Suffolk: Huge rise in county’s green energy sector
A huge growth in Suffolk’s independent renewables projects has been recorded as farmers, businesses and public sector organisations seek ways of tackling soaring energy prices.
New research has revealed a 48% year-on-year increase in funding for schemes such as wind turbines and solar installations in the county – on top of projects from the “Big Six” power companies.
The Energy Entrepreneurs report states that nearly £50million has been invested in commercial-scale renewables schemes over recent years, with £2.3m spent on new projects during the last 12 months alone.
East Suffolk projects highlighted by SmartEnergy, the report’s authors, include Adnams’ anaerobic digestion plant in Reydon and two large solar roof arrays at Debach Enterprises in Ipswich and HG Gladwell & Sons in Copdock Mill.
Iain Robertson, SmartestEnergy’s head of generation, has attributed the “huge growth” on “soaring energy bills and growing environmental concerns”.
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Suffolk County Council, which has helped 120 small businesses and 30 schools generate their own energy to reduce running costs, said it recognised the “great opportunities” posed by the green economy.
Rebecca Hopfensperger, who is responsible for environmental matters at the council, added: “Whilst, the multi-billion investment and resulting jobs in off-shore wind generation and the development of new nuclear generation is of vital importance to the county, it is important not to forget the value of generating energy closer to where it is being used.”
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“This reduces the energy lost whilst being transmitted and often means all the financial benefits can be retained locally.”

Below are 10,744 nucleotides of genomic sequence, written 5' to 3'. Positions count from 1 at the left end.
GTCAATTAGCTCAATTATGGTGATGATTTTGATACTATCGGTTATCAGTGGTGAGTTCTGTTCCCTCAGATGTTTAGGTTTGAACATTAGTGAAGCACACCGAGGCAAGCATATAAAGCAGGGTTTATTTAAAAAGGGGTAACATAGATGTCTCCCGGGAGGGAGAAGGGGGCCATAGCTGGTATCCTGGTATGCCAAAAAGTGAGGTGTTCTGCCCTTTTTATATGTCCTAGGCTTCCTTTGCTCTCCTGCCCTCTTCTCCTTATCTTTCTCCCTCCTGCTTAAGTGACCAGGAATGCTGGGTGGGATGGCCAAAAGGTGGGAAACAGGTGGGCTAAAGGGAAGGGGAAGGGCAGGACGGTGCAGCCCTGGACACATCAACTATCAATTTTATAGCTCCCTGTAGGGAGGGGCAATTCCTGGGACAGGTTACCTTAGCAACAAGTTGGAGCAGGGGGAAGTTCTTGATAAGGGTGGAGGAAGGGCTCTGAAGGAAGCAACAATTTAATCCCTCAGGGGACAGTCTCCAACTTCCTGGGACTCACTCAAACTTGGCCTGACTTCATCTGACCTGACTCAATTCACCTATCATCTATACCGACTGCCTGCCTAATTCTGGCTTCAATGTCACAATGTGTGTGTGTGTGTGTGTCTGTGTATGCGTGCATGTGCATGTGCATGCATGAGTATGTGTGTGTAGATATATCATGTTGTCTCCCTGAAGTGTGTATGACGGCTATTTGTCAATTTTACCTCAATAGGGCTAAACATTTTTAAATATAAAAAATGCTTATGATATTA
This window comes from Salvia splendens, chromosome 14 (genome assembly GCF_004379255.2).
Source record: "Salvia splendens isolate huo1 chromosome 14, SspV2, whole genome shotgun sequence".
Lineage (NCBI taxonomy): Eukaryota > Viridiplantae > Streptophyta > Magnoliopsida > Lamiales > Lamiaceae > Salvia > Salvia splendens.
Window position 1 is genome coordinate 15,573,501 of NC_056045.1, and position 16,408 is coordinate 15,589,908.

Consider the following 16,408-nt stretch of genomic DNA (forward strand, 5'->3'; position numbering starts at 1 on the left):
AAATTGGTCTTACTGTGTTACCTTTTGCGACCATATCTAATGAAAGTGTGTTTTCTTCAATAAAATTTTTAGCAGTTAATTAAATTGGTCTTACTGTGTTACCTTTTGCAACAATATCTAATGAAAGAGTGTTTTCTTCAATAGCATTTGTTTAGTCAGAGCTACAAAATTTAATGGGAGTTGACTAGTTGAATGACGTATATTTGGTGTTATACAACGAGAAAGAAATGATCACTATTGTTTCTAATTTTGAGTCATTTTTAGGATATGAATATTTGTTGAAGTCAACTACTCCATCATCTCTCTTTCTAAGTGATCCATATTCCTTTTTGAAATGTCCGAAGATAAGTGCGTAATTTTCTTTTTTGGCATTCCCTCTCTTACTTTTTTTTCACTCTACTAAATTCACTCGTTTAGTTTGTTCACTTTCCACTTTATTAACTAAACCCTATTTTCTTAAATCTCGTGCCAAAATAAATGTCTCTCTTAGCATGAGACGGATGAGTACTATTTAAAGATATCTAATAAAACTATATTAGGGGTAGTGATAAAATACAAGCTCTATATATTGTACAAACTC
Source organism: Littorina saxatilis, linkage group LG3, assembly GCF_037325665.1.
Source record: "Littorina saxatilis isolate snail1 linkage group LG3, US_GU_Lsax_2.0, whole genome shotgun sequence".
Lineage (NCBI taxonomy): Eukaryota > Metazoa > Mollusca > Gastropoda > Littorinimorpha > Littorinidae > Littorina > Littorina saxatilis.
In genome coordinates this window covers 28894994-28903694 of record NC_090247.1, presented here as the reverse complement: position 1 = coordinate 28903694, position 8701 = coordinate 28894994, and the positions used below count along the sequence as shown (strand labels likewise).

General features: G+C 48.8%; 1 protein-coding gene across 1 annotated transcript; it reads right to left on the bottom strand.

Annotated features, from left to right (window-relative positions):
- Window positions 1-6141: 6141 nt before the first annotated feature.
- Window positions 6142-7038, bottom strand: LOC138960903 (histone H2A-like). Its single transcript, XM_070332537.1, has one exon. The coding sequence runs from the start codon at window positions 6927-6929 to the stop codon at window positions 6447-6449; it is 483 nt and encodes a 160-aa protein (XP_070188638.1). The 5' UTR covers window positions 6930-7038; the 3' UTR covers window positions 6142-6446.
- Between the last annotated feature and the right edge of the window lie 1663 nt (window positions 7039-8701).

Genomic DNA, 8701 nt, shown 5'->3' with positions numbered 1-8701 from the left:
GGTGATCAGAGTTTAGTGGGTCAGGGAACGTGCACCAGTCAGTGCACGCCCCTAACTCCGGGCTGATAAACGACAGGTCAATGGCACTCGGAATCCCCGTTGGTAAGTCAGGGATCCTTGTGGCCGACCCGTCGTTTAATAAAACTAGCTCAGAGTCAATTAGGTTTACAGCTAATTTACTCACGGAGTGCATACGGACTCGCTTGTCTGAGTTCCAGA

Ms Hopfensberger conceded, however, that renewable energy generation “can sometimes be a controversial issue” and stressed that decisions should take into account “the specific issues for each proposal”.
John Constable, director at the Renewable Energy Foundation, said he was not surprised by the reported growth, given the “extremely generous” annual subsidies, which he claims are placing a “major burden on consumers”.
“The annual cost of subsidies to investors in renewable electricity will reach about £8bn a year in 2020, with extra grid and system operation costs adding about £5bn a year, a total of £13bn a year in additional cost,” he said.
Nationally, nearly £300m was invested in independent projects in 2013, with farming maintaining its position as the fasted growing sector for independent projects.
Brian Finnerty, communications adviser with the National Farmers’ Union (NFU) in East Anglia, said farmland has been used for fuel as well as crops and pasture for hundreds of years.
“It is NFU policy that, alongside food production, some farmers diversify into low-carbon renewable energy services of all kinds,” he said.
“Such developments are often complementary to profitable agriculture and can enhance farm succession, especially where farmers own their own renewable energy assets or otherwise benefit from new income streams.”
In total, the projects operating in Suffolk can now potentially generate around £33.8m worth of electricity a year.